Mail Online – Would you feel comfortable if market researchers could know your every thought?  A headband designed by San Francisco firm EmSense can sense your brainwaves as you have reactions to watching something and then record the data for researchers.  The process of measuring your reaction to something is known as ‘quantitative neurometrics’ and it can be carried out as you watch a computer or television screen.  Read Article

UK: Parents ‘want child gene tests’

BBC – In the study, published in the journal Pediatrics, parents who were offered a genetic test supported their children also being tested.  The authors say doctors and politicians need to be more aware of the issue.  Genewatch UK said children should never be tested for adult conditions.  Genetic testing used to be confined to specialist clinics, but direct-to-consumer testing is now possible.  People send a sample to a company in the post and are told if they have any genes which carry an increased risk of illness.  Read Article

Racist? Angry? The answer may be in a pill

The Age (Melbourne) – A pill to enhance moral behaviour; a treatment for racist thoughts; a therapy to increase your empathy for people in other countries – these may sound like the stuff of science fiction but, with medicine moving closer to altering our moral state, society should be preparing for the consequences, according to a book reviewing scientific developments in the field. Drugs such as Prozac, which alters a patient’s mental state, already have an impact on moral behaviour but scientists predict that future medical advances may allow much more sophisticated manipulations.
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Test tube sperm grown in lab could cure male infertility

Daily Telegraph – Researchers removed stem cells and cultured sperm in the laboratory in a breakthrough that could lead to new treatments and drugs for men currently unable to have children. The development raises hopes that young boys undergoing chemotherapy for testicular cancer will still be able to father their own children when they grow up.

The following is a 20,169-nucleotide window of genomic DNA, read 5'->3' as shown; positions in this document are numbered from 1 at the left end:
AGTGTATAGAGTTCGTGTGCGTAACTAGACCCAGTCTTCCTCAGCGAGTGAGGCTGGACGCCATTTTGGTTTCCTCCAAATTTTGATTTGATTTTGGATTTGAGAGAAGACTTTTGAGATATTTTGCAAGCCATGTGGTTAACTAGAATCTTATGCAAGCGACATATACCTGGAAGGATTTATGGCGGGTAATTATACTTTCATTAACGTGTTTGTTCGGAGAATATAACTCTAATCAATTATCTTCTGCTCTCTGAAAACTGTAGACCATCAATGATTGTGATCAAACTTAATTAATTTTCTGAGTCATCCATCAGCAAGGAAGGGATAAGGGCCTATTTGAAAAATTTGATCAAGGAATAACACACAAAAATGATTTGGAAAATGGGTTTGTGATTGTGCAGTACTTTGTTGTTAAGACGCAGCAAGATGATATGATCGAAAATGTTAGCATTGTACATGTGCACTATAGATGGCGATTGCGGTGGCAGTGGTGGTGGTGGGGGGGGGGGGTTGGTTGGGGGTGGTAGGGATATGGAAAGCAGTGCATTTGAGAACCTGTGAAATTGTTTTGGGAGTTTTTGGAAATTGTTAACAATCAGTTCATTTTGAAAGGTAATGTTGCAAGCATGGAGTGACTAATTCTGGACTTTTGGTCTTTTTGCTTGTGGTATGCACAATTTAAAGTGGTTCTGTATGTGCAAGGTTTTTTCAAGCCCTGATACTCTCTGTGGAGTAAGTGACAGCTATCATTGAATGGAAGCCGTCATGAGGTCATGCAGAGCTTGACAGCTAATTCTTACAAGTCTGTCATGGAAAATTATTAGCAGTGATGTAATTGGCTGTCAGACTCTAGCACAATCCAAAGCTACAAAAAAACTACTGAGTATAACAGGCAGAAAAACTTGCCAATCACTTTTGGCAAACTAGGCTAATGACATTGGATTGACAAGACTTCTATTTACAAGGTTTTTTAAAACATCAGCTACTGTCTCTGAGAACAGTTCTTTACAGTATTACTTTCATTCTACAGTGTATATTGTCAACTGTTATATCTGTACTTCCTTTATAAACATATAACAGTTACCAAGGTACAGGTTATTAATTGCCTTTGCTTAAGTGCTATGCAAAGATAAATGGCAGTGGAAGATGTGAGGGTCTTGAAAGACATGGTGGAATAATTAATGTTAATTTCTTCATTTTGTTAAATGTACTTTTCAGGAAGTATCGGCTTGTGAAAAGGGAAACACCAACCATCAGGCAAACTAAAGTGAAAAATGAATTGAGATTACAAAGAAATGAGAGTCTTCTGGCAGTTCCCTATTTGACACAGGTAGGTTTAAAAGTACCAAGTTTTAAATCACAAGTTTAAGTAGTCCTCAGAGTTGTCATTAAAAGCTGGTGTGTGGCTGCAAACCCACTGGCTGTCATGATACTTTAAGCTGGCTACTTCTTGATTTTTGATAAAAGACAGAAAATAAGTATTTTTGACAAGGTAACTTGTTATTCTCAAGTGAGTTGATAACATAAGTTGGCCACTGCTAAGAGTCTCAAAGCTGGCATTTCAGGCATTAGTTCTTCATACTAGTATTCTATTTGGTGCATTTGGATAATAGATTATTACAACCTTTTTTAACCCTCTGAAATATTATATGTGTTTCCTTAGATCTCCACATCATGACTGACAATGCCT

The sperm was produced in a test-tube from the cells taken from a newborn mouse testicles and then injected into eggs to produce to twelve healthy babies, four male and eight female, which were all fertile and able to reproduce themselves in adulthood. Read article

Canadian defence scientists probe ‘biometrics of intent’

Ottawa Citizen – Canadian defence researchers are investigating how brain signals might distinguish hostile intent from everyday emotions such as anger and fear. Though there is still much to learn, the goal is to push biometric science beyond identification techniques to a new frontier where covert security technology would secretly scan peoples’ minds to determine whether they harbour malicious intent. “This ability can be used by members of the military and the security forces to isolate adversaries prior to commission of actions,” according to a research paper posted on the federal government’s Defence Research and Development Canada website last week. The concept resembles Steven Spielberg’s 2002 sci-fi thriller Minority Report, in which police in 2054 apprehend criminals based on a foreknowledge of crimes yet to be committed. If successful in the real world, the “biometrics of intent” could, for example, help determine whether the anxious-looking man at the airport is just stressed-out or actually dangerous. Or if someone is just having a bad day at the office or really does intend to kill the boss. Read Article

Child brain scans to pick out future criminals

Telegraph – More researchers believe that violent tendencies have a biological basis and that tests and brain imaging can pick them up in children. They argue that, by predicting which children have the potential to be trouble, treatments could be introduced to keep them on the straight and narrow. If the tests are accurate enough then a form of screening could be introduced in the same way we test for some diseases. The theories were put forward by two leading criminologists at the American Association for the Advancement of Science in Washington. Prof Adrian Raine, a British criminologist, argued that abnormal physical brain make-up could be a cause of criminality, as well as helping to predict it. Read Article

Only breed smart babies: Ethicist